We've all seen technologies that appear just long enough to stir up discussion, only to disappear into the background noise shortly thereafter.
Once in a while, there might be a breakthrough that renews the excitement. You might see something new and thrilling with cold fusion or superconductor technology, but only for a time until it disappears again.
For end-user computing (EUC), the technology that fits that description the most -- the cold fusion of EUC, if you will -- is the Nirvana Phone.
This time around, the catalyst driving the renewed attention is the iPhone 15 and its transition to USB-C. Switching to USB-C has opened up universal use cases that once relied on adapters to leverage Apple's proprietary Lightning port, if they existed at all. Here are some of the most intriguing aspects of this:
- USB-C can now be the single cable needed for an end user's devices.
- Apple iPhones can now be used as a power bank to charge other devices.
- Data transfer between devices is easier without special cables.
- Transfers to external storage is simple.
- Peripheral support, such as keyboards or ethernet adapters, and connection to TVs and computer displays are easier.
It's those last items -- peripheral support and connection to TVs and computer displays -- that are responsible for the renewed discussion around Nirvana Phone. But before we get started there, let's take a walk down memory lane.
What is the Nirvana Phone?
The Nirvana Phone concept started in 2011 the way most things do when a desktop virtualization person sees a new kind of device: They try to turn it into a thin client. In this case, it was a powerful smartphone called the Motorola Atrix coupled with Citrix Receiver. When plugged into a dock that broke out the phone's connectivity and enabled the device to connect to a keyboard, mouse and monitor, the Atrix became a thin client.
At the time, the convergence of a smartphone and a desktop client was significant, and the use cases for a truly portable, "follow-me" desktop for the masses was very interesting. However, as with many technologies, the Nirvana Phone ended up being a solution looking for a problem. Users wanted their phone to be their phone, and no amount of Bluetooth headsets or other peripherals would help the concept find widespread usage.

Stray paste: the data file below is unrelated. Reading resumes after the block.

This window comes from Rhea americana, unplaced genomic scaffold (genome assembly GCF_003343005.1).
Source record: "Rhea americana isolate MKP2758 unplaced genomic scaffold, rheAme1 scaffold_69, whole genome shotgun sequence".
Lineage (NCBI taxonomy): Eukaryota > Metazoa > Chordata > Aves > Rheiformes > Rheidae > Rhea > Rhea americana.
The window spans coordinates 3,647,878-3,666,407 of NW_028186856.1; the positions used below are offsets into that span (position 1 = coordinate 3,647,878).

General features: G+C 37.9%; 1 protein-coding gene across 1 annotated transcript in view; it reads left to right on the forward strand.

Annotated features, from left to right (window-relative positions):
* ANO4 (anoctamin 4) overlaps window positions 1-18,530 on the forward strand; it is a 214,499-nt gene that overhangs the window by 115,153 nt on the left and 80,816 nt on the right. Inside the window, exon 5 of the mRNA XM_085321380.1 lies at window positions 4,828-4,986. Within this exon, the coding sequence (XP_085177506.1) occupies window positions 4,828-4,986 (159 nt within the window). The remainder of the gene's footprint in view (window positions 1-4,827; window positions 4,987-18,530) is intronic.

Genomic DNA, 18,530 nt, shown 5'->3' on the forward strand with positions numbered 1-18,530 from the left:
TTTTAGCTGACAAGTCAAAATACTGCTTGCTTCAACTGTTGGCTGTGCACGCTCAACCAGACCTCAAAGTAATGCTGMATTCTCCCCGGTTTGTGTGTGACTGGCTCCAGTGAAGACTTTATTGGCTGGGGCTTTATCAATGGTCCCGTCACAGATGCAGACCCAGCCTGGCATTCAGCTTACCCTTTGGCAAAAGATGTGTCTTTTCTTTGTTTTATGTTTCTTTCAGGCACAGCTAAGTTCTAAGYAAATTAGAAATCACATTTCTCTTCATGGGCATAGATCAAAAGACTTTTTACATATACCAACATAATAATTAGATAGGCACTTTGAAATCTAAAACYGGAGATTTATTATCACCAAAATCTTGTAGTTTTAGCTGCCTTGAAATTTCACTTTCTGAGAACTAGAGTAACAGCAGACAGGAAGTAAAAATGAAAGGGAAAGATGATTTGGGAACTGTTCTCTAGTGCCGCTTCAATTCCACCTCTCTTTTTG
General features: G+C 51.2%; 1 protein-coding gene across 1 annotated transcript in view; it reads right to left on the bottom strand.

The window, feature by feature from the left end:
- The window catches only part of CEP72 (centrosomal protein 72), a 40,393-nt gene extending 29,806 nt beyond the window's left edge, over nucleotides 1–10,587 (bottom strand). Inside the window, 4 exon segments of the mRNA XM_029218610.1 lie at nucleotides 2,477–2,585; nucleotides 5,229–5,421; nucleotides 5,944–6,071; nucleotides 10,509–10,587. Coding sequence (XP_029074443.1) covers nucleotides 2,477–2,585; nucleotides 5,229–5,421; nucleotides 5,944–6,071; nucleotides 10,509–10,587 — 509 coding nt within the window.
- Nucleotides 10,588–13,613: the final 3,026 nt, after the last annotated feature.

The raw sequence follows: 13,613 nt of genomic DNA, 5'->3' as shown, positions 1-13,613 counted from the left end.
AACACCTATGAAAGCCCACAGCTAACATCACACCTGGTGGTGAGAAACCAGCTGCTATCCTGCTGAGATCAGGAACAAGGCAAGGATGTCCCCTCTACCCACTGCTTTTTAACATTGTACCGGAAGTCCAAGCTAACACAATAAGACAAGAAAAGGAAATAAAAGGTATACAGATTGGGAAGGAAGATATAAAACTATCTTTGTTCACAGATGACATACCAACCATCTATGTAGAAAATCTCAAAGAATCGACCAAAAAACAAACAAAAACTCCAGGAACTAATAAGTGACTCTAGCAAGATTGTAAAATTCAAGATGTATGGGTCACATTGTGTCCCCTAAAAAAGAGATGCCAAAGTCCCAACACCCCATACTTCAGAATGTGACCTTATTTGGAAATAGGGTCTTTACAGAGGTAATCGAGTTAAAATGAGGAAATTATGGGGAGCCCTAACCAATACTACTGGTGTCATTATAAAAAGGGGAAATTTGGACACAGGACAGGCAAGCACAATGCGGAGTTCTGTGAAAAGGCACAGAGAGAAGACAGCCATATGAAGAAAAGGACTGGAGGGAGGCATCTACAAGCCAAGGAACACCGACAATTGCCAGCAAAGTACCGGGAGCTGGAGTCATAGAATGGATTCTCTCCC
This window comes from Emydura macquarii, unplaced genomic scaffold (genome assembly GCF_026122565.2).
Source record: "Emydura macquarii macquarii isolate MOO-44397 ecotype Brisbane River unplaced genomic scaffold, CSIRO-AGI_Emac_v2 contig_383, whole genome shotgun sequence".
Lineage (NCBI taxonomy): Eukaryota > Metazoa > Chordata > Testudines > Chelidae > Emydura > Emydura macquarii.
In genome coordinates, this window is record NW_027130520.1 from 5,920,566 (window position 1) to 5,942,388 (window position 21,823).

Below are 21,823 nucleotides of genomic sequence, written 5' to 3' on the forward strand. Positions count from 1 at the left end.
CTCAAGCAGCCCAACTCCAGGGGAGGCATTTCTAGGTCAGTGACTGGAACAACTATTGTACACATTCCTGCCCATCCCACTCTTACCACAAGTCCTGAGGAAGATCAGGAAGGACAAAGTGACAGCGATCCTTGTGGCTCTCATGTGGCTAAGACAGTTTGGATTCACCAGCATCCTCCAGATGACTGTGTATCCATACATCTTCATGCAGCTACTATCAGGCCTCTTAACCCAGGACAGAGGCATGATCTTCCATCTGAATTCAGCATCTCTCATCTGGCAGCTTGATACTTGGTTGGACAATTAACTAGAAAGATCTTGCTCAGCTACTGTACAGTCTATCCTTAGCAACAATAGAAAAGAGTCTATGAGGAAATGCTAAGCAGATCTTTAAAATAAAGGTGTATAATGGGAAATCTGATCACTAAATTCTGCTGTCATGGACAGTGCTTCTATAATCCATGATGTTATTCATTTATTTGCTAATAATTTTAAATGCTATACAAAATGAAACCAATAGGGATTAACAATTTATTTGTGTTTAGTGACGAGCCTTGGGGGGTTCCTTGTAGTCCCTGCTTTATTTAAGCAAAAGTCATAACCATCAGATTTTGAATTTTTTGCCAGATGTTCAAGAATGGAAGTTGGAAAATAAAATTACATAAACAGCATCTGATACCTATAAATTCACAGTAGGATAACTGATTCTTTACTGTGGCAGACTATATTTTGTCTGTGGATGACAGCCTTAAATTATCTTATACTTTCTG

As phones became more powerful, more users adopted smartphones. The phones themselves became a significant part of organizations' EUC strategies. The Nirvana Phone concept would flare up from time to time, but it never really got back to the level of enthusiasm it first saw.
Today there's a spark, but is there a flame?
The renewed interest in the concept of a single, consolidated device that can do everything predates the release of the iPhone 15. In fact, research by TechTarget's Enterprise Strategy Group published in 2022 indicated that there was significant interest in "a solution that allows employees to use their smartphones like, and potentially as a replacement for, a full-featured laptop/desktop via a docking station that projects the elements of a digital workspace to a monitor and can support a physical keyboard and mouse."
While that's a mouthful, it leaves no room for ambiguity. Ninety percent of respondents noted that they were interested or very interested in such a device!
It's no surprise, then, that the iPhone 15's adoption of USB-C could be seen as the final step to making this a reality. Citrix's Chris Fleck, creator of the term Nirvana Phone, has already posted a video using a simple USB-C to HDMI connector to demonstrate the functionality. Sure, Android devices could do this already, but what organization would adopt a technology that only half of their devices could use? With the iPhone 15, organizations can use the same cords and the same tech for all devices and all users. It might take a few years to transition all devices to USB-C compatible models, but there is a day in the near future where all users will have the ability to use this functionality.
I won't venture a guess as to whether the Nirvana Phone concept will take off this time, other than to say that this is likely the last time it will flare up. Never has there been an environment as conducive to a use case like this. This is an environment where the phones are powerful and in everyone's pocket, most of an end user's digital life is conducted on the same device and desktop virtualization is in widespread use as a core component of a hybrid workspace. Because of that, I could absolutely see it catching on.
For me, I think I still want my phone to be my phone.
Gabe Knuth is the senior end-user computing analyst for TechTarget's Enterprise Strategy Group. He writes publicly for TechTarget in addition to his analyst work. If you'd like to reach out, see his profile on LinkedIn or send an email to [email protected].